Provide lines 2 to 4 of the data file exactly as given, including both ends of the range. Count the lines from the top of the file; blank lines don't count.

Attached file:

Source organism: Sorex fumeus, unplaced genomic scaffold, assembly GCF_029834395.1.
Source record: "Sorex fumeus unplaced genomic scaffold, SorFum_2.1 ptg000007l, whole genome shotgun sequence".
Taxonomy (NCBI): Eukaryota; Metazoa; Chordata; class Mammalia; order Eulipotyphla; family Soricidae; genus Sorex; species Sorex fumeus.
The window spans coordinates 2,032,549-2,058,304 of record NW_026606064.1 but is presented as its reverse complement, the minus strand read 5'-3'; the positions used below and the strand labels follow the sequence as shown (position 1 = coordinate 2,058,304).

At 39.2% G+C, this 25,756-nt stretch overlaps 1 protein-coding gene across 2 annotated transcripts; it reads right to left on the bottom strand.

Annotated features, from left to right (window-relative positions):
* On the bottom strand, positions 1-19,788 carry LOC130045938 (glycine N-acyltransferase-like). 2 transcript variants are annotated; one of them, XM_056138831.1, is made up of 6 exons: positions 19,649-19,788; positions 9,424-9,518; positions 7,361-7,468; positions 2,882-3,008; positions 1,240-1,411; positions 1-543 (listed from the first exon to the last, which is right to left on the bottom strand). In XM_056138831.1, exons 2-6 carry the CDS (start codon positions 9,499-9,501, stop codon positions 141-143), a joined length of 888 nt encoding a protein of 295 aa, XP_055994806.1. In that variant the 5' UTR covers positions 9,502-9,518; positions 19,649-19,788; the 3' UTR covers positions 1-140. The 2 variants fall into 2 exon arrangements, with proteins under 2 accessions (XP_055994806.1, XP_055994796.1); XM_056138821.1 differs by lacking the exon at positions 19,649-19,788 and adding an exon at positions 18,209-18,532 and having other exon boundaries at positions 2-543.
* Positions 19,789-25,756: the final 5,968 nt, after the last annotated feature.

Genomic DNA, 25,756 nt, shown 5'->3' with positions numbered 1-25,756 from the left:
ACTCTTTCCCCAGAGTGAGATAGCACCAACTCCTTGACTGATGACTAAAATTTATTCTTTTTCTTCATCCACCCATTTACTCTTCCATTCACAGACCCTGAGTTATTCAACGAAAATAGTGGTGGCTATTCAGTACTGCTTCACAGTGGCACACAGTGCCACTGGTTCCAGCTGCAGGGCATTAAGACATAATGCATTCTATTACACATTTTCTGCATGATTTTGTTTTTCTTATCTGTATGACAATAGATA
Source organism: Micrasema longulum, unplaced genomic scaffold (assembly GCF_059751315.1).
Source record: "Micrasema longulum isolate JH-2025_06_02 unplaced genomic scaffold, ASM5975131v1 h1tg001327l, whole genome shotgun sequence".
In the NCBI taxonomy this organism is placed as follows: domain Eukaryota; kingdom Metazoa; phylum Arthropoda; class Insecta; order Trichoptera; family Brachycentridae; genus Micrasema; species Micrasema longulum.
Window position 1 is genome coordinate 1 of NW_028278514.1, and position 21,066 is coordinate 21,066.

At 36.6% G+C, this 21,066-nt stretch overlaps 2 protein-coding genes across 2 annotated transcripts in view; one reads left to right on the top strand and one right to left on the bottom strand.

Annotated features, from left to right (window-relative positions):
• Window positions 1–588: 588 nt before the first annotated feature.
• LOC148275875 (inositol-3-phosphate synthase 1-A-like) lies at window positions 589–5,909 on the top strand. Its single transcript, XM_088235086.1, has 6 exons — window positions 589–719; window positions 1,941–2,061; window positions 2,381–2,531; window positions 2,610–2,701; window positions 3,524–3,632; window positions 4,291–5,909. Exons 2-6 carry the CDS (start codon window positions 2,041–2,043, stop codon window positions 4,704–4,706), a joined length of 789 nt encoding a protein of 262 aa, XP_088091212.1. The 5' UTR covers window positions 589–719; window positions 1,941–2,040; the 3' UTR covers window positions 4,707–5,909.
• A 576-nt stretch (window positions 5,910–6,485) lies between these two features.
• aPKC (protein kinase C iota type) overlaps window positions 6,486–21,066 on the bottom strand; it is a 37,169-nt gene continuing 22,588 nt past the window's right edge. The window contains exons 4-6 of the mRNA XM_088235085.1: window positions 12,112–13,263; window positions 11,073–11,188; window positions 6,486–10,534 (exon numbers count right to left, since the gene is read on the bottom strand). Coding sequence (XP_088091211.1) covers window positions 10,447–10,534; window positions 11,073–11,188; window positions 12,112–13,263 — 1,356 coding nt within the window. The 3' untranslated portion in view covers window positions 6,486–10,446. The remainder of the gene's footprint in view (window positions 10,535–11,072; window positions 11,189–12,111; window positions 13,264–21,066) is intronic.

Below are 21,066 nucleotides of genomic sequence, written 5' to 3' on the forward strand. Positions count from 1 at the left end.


Source record: "Sorex fumeus unplaced genomic scaffold, SorFum_2.1 ptg000007l, whole genome shotgun sequence".
Taxonomy (NCBI): Eukaryota; Metazoa; Chordata; class Mammalia; order Eulipotyphla; family Soricidae; genus Sorex; species Sorex fumeus.
The window spans coordinates 2,032,549-2,058,304 of record NW_026606064.1 but is presented as its reverse complement, the minus strand read 5'-3'; the positions used below and the strand labels follow the sequence as shown (position 1 = coordinate 2,058,304).